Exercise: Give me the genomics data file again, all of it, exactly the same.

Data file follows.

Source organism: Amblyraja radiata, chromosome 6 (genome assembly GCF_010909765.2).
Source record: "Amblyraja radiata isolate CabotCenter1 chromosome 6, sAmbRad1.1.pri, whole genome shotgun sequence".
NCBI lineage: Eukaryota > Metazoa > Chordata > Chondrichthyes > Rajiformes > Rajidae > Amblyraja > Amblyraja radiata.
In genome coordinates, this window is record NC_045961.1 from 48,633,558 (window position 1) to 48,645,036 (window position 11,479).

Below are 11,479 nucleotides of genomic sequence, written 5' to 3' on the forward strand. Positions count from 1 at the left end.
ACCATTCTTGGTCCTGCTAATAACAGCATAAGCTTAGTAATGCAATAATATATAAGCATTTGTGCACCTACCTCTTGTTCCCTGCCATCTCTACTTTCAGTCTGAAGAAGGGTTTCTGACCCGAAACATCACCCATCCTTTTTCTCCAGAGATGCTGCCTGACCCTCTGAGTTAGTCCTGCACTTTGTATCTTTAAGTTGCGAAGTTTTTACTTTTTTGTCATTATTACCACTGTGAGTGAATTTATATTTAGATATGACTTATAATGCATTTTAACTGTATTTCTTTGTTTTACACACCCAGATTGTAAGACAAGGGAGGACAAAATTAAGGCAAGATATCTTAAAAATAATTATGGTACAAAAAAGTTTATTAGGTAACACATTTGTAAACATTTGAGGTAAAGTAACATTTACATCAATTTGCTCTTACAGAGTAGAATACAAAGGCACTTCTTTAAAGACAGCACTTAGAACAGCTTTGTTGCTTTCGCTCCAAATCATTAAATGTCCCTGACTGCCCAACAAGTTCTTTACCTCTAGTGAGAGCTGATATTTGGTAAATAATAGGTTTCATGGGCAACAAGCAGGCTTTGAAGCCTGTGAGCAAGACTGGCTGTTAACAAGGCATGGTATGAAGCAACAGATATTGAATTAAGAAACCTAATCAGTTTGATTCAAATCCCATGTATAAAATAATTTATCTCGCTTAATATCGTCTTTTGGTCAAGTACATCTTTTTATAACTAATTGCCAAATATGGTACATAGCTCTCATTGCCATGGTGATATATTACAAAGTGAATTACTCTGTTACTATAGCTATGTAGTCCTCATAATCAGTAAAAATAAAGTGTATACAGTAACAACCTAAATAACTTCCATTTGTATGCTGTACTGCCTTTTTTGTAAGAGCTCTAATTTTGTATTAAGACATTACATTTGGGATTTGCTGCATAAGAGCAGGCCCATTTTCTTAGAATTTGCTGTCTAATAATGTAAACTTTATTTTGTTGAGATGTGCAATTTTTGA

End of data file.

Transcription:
Source organism: Amblyraja radiata, chromosome 6 (genome assembly GCF_010909765.2).
Source record: "Amblyraja radiata isolate CabotCenter1 chromosome 6, sAmbRad1.1.pri, whole genome shotgun sequence".
NCBI lineage: Eukaryota > Metazoa > Chordata > Chondrichthyes > Rajiformes > Rajidae > Amblyraja > Amblyraja radiata.
In genome coordinates, this window is record NC_045961.1 from 48,633,558 (window position 1) to 48,645,036 (window position 11,479).

Below are 11,479 nucleotides of genomic sequence, written 5' to 3' on the forward strand. Positions count from 1 at the left end.
ACCATTCTTGGTCCTGCTAATAACAGCATAAGCTTAGTAATGCAATAATATATAAGCATTTGTGCACCTACCTCTTGTTCCCTGCCATCTCTACTTTCAGTCTGAAGAAGGGTTTCTGACCCGAAACATCACCCATCCTTTTTCTCCAGAGATGCTGCCTGACCCTCTGAGTTAGTCCTGCACTTTGTATCTTTAAGTTGCGAAGTTTTTACTTTTTTGTCATTATTACCACTGTGAGTGAATTTATATTTAGATATGACTTATAATGCATTTTAACTGTATTTCTTTGTTTTACACACCCAGATTGTAAGACAAGGGAGGACAAAATTAAGGCAAGATATCTTAAAAATAATTATGGTACAAAAAAGTTTATTAGGTAACACATTTGTAAACATTTGAGGTAAAGTAACATTTACATCAATTTGCTCTTACAGAGTAGAATACAAAGGCACTTCTTTAAAGACAGCACTTAGAACAGCTTTGTTGCTTTCGCTCCAAATCATTAAATGTCCCTGACTGCCCAACAAGTTCTTTACCTCTAGTGAGAGCTGATATTTGGTAAATAATAGGTTTCATGGGCAACAAGCAGGCTTTGAAGCCTGTGAGCAAGACTGGCTGTTAACAAGGCATGGTATGAAGCAACAGATATTGAATTAAGAAACCTAATCAGTTTGATTCAAATCCCATGTATAAAATAATTTATCTCGCTTAATATCGTCTTTTGGTCAAGTACATCTTTTTATAACTAATTGCCAAATATGGTACATAGCTCTCATTGCCATGGTGATATATTACAAAGTGAATTACTCTGTTACTATAGCTATGTAGTCCTCATAATCAGTAAAAATAAAGTGTATACAGTAACAACCTAAATAACTTCCATTTGTATGCTGTACTGCCTTTTTTGTAAGAGCTCTAATTTTGTATTAAGACATTACATTTGGGATTTGCTGCATAAGAGCAGGCCCATTTTCTTAGAATTTGCTGTCTAATAATGTAAACTTTATTTTGTTGAGATGTGCAATTTTTGA